Protein crystal growth experiments aid the generation of computer models of carbohydrates, nucleic acids and proteins, and further advance the progress of biotechnology. Understanding these results will lead to advances in manufacturing and biological processes, both in medicine and agriculture.
Crewmembers were required to transfer the PCG-STES from the Space Shuttle to ISS U.S. Laboratory. The STES unit contained either 6 PCAM cylinders or 81 DCAM cylinders.
Each PCAM cylinder contained nine trays with seven reservoirs in each tray. The experiment was activated by rotating the shaft end of the PCAM cylinder clockwise using a socket wrench. This caused the elastomer seal to retract allowing vapor diffusion between the protein solution and the crystallization solution, starting the experiment. For the deactivation, the cylinder was rotated counter clockwise to reseal the samples.
Each DCAM held one sample plus the precipitant. The experiment was activated as soon as the chambers were filled while on Earth. This was a fully automated experiment; no crewmembers were needed for activation or deactivation.
Crewmembers transferred the experiment hardware, PCG-STES (containing the PCAM and DCAM cylinders containing experiment samples) from the Space Shuttle Middeck to the ISS U.S. Laboratory.
The PCAM samples were activated by the crewmembers by opening the door on the STES unit and rotating the cylinder clockwise using a socket wrench. The crew checked the LCD display daily and cleaned the fan inlet when necessary. The samples were deactivated by rotating the cylinder counterclockwise using a socket wrench.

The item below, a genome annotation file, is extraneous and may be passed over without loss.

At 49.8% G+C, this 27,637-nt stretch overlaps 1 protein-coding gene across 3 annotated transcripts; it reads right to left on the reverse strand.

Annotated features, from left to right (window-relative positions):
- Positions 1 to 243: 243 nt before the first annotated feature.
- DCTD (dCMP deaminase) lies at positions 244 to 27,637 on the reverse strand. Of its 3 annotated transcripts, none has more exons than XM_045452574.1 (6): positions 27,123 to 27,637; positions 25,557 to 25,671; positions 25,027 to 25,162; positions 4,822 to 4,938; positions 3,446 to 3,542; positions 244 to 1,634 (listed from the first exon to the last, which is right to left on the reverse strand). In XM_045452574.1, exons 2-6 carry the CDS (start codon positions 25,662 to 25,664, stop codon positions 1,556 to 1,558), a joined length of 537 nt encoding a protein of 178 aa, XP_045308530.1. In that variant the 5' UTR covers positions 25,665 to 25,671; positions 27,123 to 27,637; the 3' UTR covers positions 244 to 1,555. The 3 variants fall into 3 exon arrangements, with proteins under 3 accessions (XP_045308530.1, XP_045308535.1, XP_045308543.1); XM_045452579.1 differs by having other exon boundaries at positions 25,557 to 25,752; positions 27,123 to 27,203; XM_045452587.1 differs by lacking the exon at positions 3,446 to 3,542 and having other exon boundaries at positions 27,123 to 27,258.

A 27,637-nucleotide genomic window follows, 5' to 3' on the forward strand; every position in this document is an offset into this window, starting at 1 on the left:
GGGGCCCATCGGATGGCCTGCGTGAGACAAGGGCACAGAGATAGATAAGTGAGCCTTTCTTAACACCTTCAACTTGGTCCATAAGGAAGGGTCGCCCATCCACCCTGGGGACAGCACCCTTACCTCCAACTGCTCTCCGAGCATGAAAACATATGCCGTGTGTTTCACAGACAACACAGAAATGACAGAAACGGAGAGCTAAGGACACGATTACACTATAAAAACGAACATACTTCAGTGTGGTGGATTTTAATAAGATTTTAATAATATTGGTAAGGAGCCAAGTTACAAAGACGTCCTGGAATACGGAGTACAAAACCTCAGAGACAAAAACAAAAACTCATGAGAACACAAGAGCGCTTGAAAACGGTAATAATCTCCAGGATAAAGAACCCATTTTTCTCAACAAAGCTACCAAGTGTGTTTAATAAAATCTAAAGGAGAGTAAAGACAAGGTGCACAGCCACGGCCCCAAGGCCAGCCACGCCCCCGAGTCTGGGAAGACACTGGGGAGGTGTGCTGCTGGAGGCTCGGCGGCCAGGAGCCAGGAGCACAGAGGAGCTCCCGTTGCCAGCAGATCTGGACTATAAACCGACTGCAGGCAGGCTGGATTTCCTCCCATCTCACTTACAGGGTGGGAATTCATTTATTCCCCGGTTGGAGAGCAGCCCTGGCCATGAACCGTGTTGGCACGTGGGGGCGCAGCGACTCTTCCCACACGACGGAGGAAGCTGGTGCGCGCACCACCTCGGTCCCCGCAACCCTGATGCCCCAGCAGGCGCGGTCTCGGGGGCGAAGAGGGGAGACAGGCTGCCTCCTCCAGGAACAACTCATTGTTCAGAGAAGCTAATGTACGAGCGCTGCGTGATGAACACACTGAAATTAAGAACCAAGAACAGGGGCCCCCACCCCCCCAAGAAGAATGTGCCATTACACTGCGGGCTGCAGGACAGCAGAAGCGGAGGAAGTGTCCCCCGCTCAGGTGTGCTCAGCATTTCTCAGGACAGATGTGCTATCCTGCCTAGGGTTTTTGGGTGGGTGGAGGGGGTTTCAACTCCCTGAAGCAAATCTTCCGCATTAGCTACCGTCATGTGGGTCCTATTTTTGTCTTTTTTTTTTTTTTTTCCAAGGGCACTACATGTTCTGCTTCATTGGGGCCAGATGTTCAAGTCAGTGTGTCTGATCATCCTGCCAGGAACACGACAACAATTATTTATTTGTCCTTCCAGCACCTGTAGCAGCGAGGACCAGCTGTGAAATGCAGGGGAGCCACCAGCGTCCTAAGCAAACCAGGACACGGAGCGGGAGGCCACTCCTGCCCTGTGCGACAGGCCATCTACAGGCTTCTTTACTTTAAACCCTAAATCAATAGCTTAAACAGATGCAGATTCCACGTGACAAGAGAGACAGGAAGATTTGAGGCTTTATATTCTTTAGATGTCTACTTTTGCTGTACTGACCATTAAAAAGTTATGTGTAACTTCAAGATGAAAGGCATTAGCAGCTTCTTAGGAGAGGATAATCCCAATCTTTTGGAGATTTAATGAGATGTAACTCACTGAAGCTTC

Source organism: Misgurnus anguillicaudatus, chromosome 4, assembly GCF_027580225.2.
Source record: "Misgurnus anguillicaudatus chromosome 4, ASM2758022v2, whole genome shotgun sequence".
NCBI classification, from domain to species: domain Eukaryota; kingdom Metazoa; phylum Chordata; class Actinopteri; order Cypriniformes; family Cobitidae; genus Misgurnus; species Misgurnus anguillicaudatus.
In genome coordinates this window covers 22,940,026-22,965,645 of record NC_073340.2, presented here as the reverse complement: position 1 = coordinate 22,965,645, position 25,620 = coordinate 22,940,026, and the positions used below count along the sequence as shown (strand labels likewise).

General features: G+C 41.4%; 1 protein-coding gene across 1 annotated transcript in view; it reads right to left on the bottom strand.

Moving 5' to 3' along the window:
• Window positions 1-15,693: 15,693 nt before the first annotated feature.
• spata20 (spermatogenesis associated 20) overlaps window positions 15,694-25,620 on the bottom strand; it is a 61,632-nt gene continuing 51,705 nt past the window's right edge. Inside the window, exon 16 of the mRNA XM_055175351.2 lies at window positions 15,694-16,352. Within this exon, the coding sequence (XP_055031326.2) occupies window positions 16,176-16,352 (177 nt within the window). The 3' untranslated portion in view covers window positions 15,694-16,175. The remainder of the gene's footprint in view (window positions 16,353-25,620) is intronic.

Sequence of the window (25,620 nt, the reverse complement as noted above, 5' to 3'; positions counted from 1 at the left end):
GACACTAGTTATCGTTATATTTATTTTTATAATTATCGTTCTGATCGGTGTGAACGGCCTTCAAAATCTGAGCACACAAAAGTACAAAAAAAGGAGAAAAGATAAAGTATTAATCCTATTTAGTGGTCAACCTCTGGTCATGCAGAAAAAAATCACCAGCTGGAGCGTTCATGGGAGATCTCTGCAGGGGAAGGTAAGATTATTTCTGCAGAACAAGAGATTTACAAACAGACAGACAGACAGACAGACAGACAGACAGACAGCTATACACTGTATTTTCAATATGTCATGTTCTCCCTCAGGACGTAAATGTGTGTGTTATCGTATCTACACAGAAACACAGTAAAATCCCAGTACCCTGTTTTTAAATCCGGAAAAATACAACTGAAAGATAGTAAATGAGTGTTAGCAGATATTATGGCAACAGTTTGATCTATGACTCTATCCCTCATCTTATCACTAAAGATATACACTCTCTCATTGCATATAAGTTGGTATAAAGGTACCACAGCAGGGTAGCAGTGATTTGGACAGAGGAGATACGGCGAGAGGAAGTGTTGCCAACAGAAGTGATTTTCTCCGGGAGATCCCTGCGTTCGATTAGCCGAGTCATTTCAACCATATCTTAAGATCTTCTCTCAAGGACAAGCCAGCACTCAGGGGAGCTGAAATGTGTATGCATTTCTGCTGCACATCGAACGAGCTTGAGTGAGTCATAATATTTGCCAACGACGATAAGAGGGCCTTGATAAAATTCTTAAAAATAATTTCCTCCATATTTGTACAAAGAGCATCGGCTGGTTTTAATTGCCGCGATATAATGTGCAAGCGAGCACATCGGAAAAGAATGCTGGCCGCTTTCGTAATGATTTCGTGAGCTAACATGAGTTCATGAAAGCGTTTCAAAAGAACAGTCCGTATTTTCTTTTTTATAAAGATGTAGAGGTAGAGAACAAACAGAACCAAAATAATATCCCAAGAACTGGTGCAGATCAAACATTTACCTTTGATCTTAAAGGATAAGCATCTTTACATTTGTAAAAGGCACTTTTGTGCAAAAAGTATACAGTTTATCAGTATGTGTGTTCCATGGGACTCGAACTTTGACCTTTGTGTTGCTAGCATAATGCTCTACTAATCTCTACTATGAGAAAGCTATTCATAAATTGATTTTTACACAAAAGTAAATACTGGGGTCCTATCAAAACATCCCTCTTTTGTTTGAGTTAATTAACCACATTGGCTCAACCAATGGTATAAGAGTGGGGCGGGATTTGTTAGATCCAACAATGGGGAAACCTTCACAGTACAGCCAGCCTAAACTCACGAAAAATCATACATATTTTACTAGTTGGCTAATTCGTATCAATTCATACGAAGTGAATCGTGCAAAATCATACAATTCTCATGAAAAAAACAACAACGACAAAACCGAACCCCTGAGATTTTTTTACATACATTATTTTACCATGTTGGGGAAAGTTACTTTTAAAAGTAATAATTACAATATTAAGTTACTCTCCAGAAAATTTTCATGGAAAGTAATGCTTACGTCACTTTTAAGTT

The DCAM samples were activated on Earth when samples and precipitants were added to their chambers. Even though the experiment was activated prior to launch, the rate of diffusion is so slow that the crystals did not begin to grow until several weeks later.
PCG-STES is a suite of nine experiments with additional shared samples for associated investigators. Samples were taken to and from station five times for crystallization during Expeditions 2, 4, 5, and 6. The logistical considerations of space flight affected some of the results, as flight delays compromised some samples, and a jarring drop of the hardware shortly after return on 11A/STS-113 probably destroyed any larger crystals that had formed during that set of runs. PCG-STES samples in DCAM were on orbit prior to the space shuttle Columbia accident, and then spent an unprecedented 981 days (Nov 2002 - Aug 2005) on ISS before being returned on the next space shuttle flight.
Not surprisingly, given the wide array of materials and objectives, some samples did produce large crystals, while other samples produced crystals no better than those produced on Earth. Yet other samples failed to crystallize at all.
Crystals of MnSOD, produced during Expedition 4, exhibited an 80-fold volume increase when compared to the crystals produced on Earth. The crystals that were produced in orbit ranged from small, needle-like crystals to large three-dimensional crystals. These crystals were used for Synchrotron X-ray analysis, the use of a high-energy, adjustable particle beam used for crystal diffraction. Through this analysis it was determined that the diffraction resolution and quality of data for the crystals produced in microgravity were increased when compared to the diffraction resolution of the crystals grown on Earth (Vahedi-Faridi et al. 2003).
High-resolution structural data were also obtained from human albumin and human antithrombin III crystals, and publications of new structural information is anticipated. Analyses of the samples returned in August 2005 is ongoing. (Evans et al. 2009)